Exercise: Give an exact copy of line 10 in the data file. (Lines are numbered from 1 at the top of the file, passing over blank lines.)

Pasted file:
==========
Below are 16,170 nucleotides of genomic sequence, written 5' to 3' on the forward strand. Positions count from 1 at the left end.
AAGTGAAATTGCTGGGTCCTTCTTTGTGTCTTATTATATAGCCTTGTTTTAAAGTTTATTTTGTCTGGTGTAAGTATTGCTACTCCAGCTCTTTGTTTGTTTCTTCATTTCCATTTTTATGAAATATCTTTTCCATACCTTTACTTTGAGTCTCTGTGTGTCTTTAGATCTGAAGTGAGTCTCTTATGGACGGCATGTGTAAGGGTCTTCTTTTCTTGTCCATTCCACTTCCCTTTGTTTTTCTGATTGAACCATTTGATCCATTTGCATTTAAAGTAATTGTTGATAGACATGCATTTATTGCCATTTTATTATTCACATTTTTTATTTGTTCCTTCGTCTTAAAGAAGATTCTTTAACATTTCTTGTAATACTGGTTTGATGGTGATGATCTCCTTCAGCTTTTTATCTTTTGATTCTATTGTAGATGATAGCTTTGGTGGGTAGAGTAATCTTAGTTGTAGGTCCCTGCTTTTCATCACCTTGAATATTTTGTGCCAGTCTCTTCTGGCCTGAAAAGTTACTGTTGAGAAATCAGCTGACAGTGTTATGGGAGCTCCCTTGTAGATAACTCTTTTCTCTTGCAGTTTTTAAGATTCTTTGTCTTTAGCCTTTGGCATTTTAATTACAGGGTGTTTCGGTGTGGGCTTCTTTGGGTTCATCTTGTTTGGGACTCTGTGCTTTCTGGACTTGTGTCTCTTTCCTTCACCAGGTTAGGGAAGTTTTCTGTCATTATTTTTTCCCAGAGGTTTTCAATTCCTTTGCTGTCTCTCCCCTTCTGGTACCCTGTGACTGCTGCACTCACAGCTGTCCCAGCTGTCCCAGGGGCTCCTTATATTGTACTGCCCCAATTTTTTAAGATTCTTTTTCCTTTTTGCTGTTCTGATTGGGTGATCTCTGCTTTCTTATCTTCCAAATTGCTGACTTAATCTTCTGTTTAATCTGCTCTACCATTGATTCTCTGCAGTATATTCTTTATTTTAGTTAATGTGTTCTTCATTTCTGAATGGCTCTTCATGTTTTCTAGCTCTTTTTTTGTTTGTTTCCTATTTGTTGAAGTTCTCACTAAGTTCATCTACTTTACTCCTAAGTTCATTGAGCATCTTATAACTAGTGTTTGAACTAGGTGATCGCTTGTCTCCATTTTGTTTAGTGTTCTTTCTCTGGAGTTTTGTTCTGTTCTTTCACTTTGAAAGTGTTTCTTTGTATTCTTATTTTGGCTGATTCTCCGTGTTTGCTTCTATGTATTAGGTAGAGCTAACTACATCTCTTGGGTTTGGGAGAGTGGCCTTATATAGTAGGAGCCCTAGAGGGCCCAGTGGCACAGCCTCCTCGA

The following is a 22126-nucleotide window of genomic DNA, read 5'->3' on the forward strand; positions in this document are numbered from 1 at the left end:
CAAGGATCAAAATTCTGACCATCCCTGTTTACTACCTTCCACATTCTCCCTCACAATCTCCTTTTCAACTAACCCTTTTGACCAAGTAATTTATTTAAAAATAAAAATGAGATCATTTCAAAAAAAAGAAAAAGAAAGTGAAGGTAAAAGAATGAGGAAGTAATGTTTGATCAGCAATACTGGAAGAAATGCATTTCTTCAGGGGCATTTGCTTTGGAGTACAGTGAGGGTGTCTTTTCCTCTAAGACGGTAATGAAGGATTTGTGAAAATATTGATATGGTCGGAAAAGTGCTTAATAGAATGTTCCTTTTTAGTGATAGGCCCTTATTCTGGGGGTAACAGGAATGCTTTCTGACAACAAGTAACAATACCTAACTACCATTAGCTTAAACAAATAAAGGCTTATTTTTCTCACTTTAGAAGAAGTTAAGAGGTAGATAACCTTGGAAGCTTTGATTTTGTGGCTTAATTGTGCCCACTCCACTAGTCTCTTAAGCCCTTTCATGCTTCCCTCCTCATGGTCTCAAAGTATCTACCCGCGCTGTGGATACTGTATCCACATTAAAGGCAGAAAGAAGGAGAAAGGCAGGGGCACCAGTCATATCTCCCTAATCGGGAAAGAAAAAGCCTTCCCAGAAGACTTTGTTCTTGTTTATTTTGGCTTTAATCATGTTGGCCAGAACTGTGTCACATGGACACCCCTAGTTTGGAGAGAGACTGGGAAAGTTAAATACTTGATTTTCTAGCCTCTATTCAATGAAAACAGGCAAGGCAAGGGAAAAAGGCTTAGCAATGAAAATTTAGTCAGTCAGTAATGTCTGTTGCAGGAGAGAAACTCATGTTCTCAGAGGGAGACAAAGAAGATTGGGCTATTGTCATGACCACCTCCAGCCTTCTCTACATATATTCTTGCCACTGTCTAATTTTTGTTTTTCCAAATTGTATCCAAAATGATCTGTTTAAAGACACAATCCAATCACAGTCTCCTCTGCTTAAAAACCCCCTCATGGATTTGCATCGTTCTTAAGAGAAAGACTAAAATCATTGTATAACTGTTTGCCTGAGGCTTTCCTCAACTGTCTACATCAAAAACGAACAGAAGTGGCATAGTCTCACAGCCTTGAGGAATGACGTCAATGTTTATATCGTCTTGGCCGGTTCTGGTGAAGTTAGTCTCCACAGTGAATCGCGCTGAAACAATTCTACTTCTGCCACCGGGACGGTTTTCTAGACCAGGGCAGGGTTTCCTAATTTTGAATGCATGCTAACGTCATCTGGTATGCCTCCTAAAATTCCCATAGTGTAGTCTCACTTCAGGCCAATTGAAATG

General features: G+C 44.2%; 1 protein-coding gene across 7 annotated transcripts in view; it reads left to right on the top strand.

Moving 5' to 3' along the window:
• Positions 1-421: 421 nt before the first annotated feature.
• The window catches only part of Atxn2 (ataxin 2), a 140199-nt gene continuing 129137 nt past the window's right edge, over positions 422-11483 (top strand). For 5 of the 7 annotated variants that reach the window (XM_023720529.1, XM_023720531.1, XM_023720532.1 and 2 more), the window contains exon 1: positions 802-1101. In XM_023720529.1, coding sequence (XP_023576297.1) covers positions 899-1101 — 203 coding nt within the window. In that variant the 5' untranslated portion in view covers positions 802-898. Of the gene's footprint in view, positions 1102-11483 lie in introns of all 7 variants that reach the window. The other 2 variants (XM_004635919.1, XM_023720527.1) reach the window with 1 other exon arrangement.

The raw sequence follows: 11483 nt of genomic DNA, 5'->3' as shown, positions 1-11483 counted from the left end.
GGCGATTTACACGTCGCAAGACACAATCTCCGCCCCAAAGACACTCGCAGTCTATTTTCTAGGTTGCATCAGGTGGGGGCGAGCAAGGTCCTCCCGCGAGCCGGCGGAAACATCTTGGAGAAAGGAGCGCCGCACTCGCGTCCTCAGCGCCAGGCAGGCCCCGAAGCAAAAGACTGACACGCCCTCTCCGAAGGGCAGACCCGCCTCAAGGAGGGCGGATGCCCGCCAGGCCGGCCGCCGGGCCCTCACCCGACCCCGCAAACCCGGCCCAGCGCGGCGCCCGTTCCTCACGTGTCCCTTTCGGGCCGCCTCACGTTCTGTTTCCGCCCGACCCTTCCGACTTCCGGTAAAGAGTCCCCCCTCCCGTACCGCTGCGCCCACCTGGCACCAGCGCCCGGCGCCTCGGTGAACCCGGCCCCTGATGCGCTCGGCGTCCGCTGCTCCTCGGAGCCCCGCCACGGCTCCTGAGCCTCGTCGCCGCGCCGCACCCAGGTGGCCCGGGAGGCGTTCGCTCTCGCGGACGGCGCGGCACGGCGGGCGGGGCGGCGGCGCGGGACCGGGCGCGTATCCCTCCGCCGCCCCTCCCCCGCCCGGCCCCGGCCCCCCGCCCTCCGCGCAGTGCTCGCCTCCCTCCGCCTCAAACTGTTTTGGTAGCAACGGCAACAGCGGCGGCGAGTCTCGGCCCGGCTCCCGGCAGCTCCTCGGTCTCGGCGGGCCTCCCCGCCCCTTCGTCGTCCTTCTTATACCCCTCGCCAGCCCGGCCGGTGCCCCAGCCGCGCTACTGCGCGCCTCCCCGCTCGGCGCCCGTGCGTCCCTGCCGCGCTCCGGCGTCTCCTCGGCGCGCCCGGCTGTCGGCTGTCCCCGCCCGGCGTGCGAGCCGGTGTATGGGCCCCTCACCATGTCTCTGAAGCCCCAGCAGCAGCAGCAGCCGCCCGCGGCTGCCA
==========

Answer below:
GGCGATTTACACGTCGCAAGACACAATCTCCGCCCCAAAGACACTCGCAGTCTATTTTCTAGGTTGCATCAGGTGGGGGCGAGCAAGGTCCTCCCGCGAGCCGGCGGAAACATCTTGGAGAAAGGAGCGCCGCACTCGCGTCCTCAGCGCCAGGCAGGCCCCGAAGCAAAAGACTGACACGCCCTCTCCGAAGGGCAGACCCGCCTCAAGGAGGGCGGATGCCCGCCAGGCCGGCCGCCGGGCCCTCACCCGACCCCGCAAACCCGGCCCAGCGCGGCGCCCGTTCCTCACGTGTCCCTTTCGGGCCGCCTCACGTTCTGTTTCCGCCCGACCCTTCCGACTTCCGGTAAAGAGTCCCCCCTCCCGTACCGCTGCGCCCACCTGGCACCAGCGCCCGGCGCCTCGGTGAACCCGGCCCCTGATGCGCTCGGCGTCCGCTGCTCCTCGGAGCCCCGCCACGGCTCCTGAGCCTCGTCGCCGCGCCGCACCCAGGTGGCCCGGGAGGCGTTCGCTCTCGCGGACGGCGCGGCACGGCGGGCGGGGCGGCGGCGCGGGACCGGGCGCGTATCCCTCCGCCGCCCCTCCCCCGCCCGGCCCCGGCCCCCCGCCCTCCGCGCAGTGCTCGCCTCCCTCCGCCTCAAACTGTTTTGGTAGCAACGGCAACAGCGGCGGCGAGTCTCGGCCCGGCTCCCGGCAGCTCCTCGGTCTCGGCGGGCCTCCCCGCCCCTTCGTCGTCCTTCTTATACCCCTCGCCAGCCCGGCCGGTGCCCCAGCCGCGCTACTGCGCGCCTCCCCGCTCGGCGCCCGTGCGTCCCTGCCGCGCTCCGGCGTCTCCTCGGCGCGCCCGGCTGTCGGCTGTCCCCGCCCGGCGTGCGAGCCGGTGTATGGGCCCCTCACCATGTCTCTGAAGCCCCAGCAGCAGCAGCAGCCGCCCGCGGCTGCCA